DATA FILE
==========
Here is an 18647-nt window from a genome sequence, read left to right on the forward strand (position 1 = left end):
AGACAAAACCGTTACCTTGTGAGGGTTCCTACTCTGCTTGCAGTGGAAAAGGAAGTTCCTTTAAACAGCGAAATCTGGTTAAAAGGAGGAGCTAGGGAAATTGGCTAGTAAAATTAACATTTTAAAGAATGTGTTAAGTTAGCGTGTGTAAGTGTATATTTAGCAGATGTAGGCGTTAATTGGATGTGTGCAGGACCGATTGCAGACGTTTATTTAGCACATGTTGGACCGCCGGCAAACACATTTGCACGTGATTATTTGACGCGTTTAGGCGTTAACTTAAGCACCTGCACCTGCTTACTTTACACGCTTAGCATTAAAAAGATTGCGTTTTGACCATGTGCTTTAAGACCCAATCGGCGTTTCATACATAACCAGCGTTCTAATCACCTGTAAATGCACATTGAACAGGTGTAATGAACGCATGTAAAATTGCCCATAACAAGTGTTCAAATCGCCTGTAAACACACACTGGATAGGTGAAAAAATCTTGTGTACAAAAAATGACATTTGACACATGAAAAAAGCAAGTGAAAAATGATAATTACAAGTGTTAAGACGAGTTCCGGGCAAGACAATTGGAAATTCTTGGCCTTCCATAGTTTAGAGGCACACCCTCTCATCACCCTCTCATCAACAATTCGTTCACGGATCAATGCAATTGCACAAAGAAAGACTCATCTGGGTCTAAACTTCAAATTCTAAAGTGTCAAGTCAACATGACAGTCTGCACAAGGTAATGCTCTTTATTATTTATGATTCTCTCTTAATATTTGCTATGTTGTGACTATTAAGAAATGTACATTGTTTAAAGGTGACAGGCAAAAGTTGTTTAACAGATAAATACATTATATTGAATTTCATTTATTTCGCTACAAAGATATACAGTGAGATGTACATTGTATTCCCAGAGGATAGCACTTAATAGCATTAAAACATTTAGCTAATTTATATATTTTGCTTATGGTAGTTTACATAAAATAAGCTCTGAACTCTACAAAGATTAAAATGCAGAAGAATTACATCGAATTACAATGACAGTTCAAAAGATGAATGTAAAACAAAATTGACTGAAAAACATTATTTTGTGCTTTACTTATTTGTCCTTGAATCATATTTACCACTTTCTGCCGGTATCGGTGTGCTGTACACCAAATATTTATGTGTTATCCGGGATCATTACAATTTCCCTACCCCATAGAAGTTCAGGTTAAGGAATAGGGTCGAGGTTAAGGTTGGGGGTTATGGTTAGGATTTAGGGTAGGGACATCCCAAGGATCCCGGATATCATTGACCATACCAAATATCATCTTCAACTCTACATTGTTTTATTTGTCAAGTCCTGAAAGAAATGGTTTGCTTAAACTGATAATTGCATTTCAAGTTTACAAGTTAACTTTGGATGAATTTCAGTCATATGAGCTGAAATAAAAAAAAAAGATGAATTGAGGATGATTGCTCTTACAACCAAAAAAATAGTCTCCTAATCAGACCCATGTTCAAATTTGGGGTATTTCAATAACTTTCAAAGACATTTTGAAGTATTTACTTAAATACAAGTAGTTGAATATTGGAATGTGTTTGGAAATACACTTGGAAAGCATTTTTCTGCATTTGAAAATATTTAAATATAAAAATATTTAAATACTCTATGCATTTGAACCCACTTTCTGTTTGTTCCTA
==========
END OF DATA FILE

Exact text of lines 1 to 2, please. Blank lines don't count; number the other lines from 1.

Here is an 18647-nt window from a genome sequence, read left to right on the forward strand (position 1 = left end):
AGACAAAACCGTTACCTTGTGAGGGTTCCTACTCTGCTTGCAGTGGAAAAGGAAGTTCCTTTAAACAGCGAAATCTGGTTAAAAGGAGGAGCTAGGGAAATTGGCTAGTAAAATTAACATTTTAAAGAATGTGTTAAGTTAGCGTGTGTAAGTGTATATTTAGCAGATGTAGGCGTTAATTGGATGTGTGCAGGACCGATTGCAGACGTTTATTTAGCACATGTTGGACCGCCGGCAAACACATTTGCACGTGATTATTTGACGCGTTTAGGCGTTAACTTAAGCACCTGCACCTGCTTACTTTACACGCTTAGCATTAAAAAGATTGCGTTTTGACCATGTGCTTTAAGACCCAATCGGCGTTTCATACATAACCAGCGTTCTAATCACCTGTAAATGCACATTGAACAGGTGTAATGAACGCATGTAAAATTGCCCATAACAAGTGTTCAAATCGCCTGTAAACACACACTGGATAGGTGAAAAAATCTTGTGTACAAAAAATGACATTTGACACATGAAAAAAGCAAGTGAAAAATGATAATTACAAGTGTTAAGACGAGTTCCGGGCAAGACAATTGGAAATTCTTGGCCTTCCATAGTTTAGAGGCACACCCTCTCATCACCCTCTCATCAACAATTCGTTCACGGATCAATGCAATTGCACAAAGAAAGACTCATCTGGGTCTAAACTTCAAATTCTAAAGTGTCAAGTCAACATGACAGTCTGCACAAGGTAATGCTCTTTATTATTTATGATTCTCTCTTAATATTTGCTATGTTGTGACTATTAAGAAATGTACATTGTTTAAAGGTGACAGGCAAAAGTTGTTTAACAGATAAATACATTATATTGAATTTCATTTATTTCGCTACAAAGATATACAGTGAGATGTACATTGTATTCCCAGAGGATAGCACTTAATAGCATTAAAACATTTAGCTAATTTATATATTTTGCTTATGGTAGTTTACATAAAATAAGCTCTGAACTCTACAAAGATTAAAATGCAGAAGAATTACATCGAATTACAATGACAGTTCAAAAGATGAATGTAAAACAAAATTGACTGAAAAACATTATTTTGTGCTTTACTTATTTGTCCTTGAATCATATTTACCACTTTCTGCCGGTATCGGTGTGCTGTACACCAAATATTTATGTGTTATCCGGGATCATTACAATTTCCCTACCCCATAGAAGTTCAGGTTAAGGAATAGGGTCGAGGTTAAGGTTGGGGGTTATGGTTAGGATTTAGGGTAGGGACATCCCAAGGATCCCGGATATCATTGACCATACCAAATATCATCTTCAACTCTACATTGTTTTATTTGTCAAGTCCTGAAAGAAATGGTTTGCTTAAACTGATAATTGCATTTCAAGTTTACAAGTTAACTTTGGATGAATTTCAGTCATATGAGCTGAAATAAAAAAAAAAGATGAATTGAGGATGATTGCTCTTACAACCAAAAAAATAGTCTCCTAATCAGACCCATGTTCAAATTTGGGGTATTTCAATAACTTTCAAAGACATTTTGAAGTATTTACTTAAATACAAGTAGTTGAATATTGGAATGTGTTTGGAAATACACTTGGAAAGCATTTTTCTGCATTTGAAAATATTTAAATATAAAAATATTTAAATACTCTATGCATTTGAACCCACTTTCTGTTTGTTCCTA